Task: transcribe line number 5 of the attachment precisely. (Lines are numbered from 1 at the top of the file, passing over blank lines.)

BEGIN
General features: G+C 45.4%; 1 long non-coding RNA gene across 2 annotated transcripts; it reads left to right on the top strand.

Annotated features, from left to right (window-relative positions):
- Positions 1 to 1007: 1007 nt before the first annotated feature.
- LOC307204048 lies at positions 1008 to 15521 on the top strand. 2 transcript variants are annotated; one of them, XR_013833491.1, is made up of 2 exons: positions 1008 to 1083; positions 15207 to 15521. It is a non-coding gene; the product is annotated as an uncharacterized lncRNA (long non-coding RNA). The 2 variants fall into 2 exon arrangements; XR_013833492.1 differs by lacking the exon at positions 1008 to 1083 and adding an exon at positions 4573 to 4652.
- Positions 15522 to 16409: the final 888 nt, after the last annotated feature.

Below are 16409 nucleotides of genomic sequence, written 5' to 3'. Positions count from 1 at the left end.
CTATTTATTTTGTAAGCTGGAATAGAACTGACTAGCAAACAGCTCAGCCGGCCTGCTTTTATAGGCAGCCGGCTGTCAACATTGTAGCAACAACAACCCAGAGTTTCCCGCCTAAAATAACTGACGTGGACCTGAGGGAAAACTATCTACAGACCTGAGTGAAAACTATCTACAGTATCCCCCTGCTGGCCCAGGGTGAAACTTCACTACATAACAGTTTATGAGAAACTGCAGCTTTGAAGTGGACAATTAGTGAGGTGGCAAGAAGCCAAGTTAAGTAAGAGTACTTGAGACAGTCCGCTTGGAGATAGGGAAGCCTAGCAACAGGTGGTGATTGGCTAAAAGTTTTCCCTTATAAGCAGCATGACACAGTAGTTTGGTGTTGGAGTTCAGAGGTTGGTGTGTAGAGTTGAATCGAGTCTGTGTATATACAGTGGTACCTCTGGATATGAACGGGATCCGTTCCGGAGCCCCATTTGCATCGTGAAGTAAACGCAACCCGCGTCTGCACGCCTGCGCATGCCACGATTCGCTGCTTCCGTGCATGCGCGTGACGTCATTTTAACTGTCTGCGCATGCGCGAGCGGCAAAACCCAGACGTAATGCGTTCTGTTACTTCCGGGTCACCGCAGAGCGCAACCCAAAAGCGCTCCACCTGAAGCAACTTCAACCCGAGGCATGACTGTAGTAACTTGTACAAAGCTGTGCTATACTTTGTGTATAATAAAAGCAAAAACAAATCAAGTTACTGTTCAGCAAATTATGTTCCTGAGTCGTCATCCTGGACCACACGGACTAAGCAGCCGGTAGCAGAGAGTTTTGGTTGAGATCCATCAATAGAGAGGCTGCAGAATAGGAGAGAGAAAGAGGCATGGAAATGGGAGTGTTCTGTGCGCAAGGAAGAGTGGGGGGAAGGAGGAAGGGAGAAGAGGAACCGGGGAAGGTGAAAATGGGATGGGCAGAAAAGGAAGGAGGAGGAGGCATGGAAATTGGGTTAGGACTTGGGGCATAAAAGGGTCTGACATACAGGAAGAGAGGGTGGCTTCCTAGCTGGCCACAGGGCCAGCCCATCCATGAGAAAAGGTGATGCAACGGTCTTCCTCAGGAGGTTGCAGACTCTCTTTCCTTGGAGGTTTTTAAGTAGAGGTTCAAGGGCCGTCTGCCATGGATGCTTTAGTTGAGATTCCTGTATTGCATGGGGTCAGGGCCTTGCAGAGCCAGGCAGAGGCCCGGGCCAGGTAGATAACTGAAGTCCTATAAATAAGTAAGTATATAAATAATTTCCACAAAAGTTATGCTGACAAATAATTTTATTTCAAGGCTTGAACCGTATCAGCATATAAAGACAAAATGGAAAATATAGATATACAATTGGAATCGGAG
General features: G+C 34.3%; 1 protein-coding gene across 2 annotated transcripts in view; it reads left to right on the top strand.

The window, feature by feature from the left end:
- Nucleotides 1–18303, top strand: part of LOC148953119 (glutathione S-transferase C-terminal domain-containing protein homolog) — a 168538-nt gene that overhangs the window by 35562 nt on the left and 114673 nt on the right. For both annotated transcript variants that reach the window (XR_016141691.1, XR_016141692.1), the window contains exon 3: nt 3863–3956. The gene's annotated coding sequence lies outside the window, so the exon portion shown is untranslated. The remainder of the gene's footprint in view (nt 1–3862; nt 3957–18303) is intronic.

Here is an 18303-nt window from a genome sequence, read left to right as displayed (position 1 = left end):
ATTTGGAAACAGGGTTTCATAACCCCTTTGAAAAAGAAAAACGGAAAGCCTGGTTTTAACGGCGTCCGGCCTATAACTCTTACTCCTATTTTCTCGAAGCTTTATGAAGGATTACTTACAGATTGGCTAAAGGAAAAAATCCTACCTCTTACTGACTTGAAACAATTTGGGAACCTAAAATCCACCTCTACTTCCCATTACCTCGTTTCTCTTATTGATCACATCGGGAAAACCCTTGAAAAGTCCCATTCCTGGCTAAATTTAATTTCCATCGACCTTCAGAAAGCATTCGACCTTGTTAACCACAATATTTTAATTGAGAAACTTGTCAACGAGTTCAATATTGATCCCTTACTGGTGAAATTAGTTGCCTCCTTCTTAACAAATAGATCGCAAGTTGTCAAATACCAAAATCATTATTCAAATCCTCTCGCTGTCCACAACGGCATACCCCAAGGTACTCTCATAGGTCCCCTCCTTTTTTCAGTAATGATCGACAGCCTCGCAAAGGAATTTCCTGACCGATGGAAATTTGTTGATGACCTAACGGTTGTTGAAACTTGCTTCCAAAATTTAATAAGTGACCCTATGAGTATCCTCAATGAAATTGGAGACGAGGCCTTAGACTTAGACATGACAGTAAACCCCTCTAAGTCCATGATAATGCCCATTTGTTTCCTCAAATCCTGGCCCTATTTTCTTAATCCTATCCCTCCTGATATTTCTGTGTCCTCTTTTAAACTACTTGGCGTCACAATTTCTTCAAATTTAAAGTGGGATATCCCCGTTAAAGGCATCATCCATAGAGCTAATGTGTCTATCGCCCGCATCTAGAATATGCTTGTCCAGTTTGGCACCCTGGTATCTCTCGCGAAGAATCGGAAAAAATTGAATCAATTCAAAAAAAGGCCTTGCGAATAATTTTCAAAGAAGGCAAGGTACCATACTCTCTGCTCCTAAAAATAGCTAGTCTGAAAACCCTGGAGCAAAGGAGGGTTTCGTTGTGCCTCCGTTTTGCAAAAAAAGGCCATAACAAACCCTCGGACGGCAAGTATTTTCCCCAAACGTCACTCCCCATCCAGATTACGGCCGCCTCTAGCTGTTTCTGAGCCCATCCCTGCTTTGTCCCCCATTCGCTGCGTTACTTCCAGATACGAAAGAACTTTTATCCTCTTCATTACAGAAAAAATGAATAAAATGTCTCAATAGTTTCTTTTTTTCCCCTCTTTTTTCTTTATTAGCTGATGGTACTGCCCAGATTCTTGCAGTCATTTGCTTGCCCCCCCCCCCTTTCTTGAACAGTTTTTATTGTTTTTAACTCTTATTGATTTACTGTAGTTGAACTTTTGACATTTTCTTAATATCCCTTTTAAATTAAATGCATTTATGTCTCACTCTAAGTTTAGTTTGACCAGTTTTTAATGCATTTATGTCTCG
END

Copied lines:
- Positions 15522 to 16409: the final 888 nt, after the last annotated feature.